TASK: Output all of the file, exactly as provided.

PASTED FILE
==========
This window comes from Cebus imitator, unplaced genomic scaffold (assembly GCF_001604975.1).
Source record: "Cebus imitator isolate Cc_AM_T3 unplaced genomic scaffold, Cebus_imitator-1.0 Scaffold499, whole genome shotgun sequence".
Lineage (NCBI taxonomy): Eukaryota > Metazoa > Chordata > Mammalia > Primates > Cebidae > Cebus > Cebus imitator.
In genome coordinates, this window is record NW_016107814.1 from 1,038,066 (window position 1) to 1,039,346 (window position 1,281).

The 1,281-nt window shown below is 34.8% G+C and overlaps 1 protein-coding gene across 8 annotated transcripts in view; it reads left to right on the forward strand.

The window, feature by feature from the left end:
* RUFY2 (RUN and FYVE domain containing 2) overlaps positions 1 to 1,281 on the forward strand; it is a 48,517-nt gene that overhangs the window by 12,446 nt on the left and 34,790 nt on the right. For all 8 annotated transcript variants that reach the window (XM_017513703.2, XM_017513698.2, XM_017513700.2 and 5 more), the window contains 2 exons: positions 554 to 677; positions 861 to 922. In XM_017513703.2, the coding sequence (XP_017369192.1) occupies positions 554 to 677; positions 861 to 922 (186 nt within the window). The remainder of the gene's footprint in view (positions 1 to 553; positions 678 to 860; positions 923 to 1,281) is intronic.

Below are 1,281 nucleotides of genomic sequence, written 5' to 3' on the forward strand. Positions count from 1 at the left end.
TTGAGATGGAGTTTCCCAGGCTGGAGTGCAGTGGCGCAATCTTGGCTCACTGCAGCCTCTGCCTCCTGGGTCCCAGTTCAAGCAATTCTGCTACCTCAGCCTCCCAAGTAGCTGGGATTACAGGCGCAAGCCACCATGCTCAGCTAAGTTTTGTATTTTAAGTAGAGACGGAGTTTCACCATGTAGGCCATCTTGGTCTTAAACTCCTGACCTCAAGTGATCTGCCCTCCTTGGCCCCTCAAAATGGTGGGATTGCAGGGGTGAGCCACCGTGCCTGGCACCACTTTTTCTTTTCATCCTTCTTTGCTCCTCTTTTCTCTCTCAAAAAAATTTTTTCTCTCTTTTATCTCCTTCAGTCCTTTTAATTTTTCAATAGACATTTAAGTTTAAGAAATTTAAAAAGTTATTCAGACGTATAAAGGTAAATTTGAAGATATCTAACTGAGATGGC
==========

This window comes from Cebus imitator, unplaced genomic scaffold (assembly GCF_001604975.1).
Source record: "Cebus imitator isolate Cc_AM_T3 unplaced genomic scaffold, Cebus_imitator-1.0 Scaffold499, whole genome shotgun sequence".
Lineage (NCBI taxonomy): Eukaryota > Metazoa > Chordata > Mammalia > Primates > Cebidae > Cebus > Cebus imitator.
In genome coordinates, this window is record NW_016107814.1 from 1,038,066 (window position 1) to 1,039,346 (window position 1,281).

The 1,281-nt window shown below is 34.8% G+C and overlaps 1 protein-coding gene across 8 annotated transcripts in view; it reads left to right on the forward strand.

The window, feature by feature from the left end:
* RUFY2 (RUN and FYVE domain containing 2) overlaps positions 1 to 1,281 on the forward strand; it is a 48,517-nt gene that overhangs the window by 12,446 nt on the left and 34,790 nt on the right. For all 8 annotated transcript variants that reach the window (XM_017513703.2, XM_017513698.2, XM_017513700.2 and 5 more), the window contains 2 exons: positions 554 to 677; positions 861 to 922. In XM_017513703.2, the coding sequence (XP_017369192.1) occupies positions 554 to 677; positions 861 to 922 (186 nt within the window). The remainder of the gene's footprint in view (positions 1 to 553; positions 678 to 860; positions 923 to 1,281) is intronic.

Below are 1,281 nucleotides of genomic sequence, written 5' to 3' on the forward strand. Positions count from 1 at the left end.
TTGAGATGGAGTTTCCCAGGCTGGAGTGCAGTGGCGCAATCTTGGCTCACTGCAGCCTCTGCCTCCTGGGTCCCAGTTCAAGCAATTCTGCTACCTCAGCCTCCCAAGTAGCTGGGATTACAGGCGCAAGCCACCATGCTCAGCTAAGTTTTGTATTTTAAGTAGAGACGGAGTTTCACCATGTAGGCCATCTTGGTCTTAAACTCCTGACCTCAAGTGATCTGCCCTCCTTGGCCCCTCAAAATGGTGGGATTGCAGGGGTGAGCCACCGTGCCTGGCACCACTTTTTCTTTTCATCCTTCTTTGCTCCTCTTTTCTCTCTCAAAAAAATTTTTTCTCTCTTTTATCTCCTTCAGTCCTTTTAATTTTTCAATAGACATTTAAGTTTAAGAAATTTAAAAAGTTATTCAGACGTATAAAGGTAAATTTGAAGATATCTAACTGAGATGGC